Patterns book trinity

A design pattern in architecture and computer science is a formal way of documenting a solution to a design problem in a particular field of expertise.
— Wikipedia

Design patterns are a common reference in our line of work. People who discuss a pattern often draw strange looks from people who don’t about it (or who don’t know about patterns in general). Of course, there are dozens and dozens of design patterns just waiting for us to know them.

IMHO, today, the three following books are enough to resolve 99% of our architect’s everyday problems:

  • First, of course, is the Gang of Four’s Design Patterns Elements of Reusable Object-Oriented Software. This one was the one which materialized the concept of Design Pattern itself and structured them in categories (creational, structural and behavioral). A must have for anyone dealing with software design in general.
  • If one works in JEE environments, one should also have Core J2EE Patterns Best Practices and Design Strategies. According to me, this one is much less important because much of what is exposed relates to EJB2. Thus, these are not Design Patterns per se but methods to overcome the shortcomings of the technology. The patterns are no more relevent if one uses EJB3.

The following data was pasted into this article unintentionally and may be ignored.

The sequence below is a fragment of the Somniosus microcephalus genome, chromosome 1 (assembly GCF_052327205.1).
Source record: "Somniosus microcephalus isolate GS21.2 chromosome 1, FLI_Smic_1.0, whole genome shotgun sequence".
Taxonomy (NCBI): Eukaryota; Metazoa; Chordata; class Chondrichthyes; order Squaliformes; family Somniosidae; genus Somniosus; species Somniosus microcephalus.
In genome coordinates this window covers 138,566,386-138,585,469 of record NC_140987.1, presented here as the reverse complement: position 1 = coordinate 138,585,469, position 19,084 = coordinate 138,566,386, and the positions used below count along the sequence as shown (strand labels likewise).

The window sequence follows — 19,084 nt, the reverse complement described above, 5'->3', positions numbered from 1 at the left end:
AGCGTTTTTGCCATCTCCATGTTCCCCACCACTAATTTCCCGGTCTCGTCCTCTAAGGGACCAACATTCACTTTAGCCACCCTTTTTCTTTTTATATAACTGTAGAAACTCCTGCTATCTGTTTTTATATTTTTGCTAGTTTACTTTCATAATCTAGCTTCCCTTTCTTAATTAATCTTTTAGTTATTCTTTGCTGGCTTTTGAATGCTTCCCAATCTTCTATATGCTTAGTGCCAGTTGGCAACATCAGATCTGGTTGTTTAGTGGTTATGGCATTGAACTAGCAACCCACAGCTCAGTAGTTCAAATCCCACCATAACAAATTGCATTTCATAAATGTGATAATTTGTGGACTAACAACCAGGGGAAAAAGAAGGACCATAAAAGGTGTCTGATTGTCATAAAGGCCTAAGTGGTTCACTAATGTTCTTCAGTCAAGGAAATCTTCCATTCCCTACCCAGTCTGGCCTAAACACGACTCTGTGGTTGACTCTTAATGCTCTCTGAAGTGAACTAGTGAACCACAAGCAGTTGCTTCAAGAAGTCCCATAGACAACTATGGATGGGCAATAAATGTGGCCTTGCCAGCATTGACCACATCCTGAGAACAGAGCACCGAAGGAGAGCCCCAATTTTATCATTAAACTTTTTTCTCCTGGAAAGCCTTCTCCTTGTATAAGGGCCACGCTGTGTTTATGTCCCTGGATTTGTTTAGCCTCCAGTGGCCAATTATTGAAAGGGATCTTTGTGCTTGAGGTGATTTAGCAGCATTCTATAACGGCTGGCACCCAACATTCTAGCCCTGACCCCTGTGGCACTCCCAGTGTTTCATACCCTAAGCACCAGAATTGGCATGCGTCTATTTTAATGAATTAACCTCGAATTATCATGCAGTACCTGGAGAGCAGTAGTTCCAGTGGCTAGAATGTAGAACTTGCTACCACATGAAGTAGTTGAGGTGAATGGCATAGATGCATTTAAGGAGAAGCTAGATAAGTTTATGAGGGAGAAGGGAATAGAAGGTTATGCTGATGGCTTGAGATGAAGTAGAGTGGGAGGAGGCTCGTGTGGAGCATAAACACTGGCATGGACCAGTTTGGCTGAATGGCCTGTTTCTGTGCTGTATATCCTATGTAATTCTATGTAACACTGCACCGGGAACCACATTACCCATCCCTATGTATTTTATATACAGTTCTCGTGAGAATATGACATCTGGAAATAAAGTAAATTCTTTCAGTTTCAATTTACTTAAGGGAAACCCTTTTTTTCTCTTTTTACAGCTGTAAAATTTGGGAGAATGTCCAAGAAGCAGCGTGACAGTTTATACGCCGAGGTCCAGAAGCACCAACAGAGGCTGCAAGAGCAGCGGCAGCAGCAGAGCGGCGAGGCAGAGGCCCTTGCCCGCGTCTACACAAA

• Finally, with the maturity of ESB finally coming (thanks to SOA), a whole new category of Design Patterns has emerged, namely Messaging Design Patterns. This is covered by Enterprise Integration Patterns. I’m in the process of reading it, but I think it may be the new GOF.

The whole thing is not to know each Design Pattern by heart. But, if you know the general idea and the problems each solves, you can then dwelve further and look how it can be applied in these reference books (or online).

Do you know any other fundamental book about Design Pattern?

Nicolas Fränkel

Nicolas Fränkel

Developer Advocate with 15+ years experience consulting for many different customers, in a wide range of contexts (such as telecoms, banking, insurances, large retail and public sector). Usually working on Java/Java EE and Spring technologies, but with focused interests like Rich Internet Applications, Testing, CI/CD and DevOps. Also double as a trainer and triples as a book author.

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Patterns book trinity
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